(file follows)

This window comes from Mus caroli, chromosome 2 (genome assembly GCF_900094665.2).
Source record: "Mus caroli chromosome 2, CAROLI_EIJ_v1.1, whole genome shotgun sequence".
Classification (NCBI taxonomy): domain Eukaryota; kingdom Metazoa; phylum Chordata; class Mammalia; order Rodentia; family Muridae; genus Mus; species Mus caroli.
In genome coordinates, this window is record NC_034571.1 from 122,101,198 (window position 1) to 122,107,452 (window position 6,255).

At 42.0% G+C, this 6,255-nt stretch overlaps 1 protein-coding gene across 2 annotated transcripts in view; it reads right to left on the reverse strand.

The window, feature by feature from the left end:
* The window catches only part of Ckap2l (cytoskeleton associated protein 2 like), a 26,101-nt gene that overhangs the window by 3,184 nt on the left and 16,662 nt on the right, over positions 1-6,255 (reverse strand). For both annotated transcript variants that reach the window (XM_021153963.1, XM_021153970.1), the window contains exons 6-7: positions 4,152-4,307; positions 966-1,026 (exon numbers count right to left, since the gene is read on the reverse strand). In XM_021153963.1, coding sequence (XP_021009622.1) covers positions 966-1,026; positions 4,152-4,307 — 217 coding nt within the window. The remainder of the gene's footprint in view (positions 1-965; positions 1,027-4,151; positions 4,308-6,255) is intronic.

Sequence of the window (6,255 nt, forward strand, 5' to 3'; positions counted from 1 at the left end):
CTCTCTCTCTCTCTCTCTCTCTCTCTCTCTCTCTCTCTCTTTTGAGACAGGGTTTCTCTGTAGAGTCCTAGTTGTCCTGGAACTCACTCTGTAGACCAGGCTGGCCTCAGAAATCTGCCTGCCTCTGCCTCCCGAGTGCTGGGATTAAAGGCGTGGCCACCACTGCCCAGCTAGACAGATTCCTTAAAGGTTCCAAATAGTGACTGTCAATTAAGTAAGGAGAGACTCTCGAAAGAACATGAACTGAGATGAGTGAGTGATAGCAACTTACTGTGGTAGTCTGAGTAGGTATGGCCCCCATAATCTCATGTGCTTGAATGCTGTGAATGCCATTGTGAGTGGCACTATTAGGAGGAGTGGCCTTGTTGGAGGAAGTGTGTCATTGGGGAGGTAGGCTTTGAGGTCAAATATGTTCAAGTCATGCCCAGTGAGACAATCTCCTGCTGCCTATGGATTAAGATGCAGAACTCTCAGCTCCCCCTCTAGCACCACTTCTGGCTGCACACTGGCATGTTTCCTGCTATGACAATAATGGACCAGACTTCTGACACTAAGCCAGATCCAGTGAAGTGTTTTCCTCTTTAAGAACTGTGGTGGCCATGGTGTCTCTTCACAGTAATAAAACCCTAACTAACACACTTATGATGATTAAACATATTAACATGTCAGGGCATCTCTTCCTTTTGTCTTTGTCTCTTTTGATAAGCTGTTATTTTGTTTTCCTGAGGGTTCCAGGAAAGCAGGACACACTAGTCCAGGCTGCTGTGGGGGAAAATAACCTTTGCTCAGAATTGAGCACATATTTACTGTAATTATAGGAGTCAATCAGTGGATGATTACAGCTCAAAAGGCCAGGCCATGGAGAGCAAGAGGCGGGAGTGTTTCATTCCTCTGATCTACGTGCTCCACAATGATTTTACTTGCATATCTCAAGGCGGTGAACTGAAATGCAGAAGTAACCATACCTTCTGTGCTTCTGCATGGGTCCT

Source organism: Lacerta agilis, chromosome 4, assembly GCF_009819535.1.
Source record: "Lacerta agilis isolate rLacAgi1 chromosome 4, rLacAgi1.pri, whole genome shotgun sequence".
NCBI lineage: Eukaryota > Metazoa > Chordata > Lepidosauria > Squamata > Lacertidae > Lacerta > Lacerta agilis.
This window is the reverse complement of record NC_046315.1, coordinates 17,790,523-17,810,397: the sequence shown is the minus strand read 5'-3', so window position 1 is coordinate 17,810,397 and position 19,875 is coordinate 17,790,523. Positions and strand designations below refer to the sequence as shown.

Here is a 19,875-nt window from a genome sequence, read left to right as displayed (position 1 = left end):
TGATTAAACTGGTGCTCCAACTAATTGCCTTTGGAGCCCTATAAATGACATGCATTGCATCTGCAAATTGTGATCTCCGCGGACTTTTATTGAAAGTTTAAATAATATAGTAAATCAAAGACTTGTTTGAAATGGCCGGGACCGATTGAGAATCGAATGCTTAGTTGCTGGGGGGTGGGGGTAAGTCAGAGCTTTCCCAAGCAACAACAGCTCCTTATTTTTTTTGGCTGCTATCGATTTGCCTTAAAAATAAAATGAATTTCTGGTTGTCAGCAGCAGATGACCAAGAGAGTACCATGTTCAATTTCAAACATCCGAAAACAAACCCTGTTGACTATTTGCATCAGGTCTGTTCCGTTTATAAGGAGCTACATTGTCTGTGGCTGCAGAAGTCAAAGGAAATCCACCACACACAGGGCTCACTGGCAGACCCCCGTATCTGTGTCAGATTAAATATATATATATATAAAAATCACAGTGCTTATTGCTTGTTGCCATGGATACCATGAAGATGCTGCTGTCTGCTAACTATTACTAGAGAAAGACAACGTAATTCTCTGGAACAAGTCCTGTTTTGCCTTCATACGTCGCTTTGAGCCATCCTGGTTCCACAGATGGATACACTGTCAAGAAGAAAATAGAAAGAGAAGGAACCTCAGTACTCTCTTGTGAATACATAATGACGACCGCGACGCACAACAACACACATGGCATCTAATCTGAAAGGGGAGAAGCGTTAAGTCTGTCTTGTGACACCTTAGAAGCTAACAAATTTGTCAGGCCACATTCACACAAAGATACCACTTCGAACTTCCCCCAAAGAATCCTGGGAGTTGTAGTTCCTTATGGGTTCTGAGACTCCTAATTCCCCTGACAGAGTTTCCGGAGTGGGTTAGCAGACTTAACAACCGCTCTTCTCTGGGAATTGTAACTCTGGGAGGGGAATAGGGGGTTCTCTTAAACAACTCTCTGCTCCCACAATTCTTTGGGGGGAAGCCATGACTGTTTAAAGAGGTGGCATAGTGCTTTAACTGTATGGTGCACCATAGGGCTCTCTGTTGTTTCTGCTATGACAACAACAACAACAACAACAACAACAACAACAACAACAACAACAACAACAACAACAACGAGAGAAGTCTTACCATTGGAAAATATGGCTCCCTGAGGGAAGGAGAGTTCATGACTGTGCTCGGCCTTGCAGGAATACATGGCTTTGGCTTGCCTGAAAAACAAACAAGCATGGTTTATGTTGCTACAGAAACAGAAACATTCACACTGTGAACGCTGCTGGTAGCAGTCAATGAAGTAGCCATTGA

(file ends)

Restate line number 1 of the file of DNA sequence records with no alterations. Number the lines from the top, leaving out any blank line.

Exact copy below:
This window comes from Mus caroli, chromosome 2 (genome assembly GCF_900094665.2).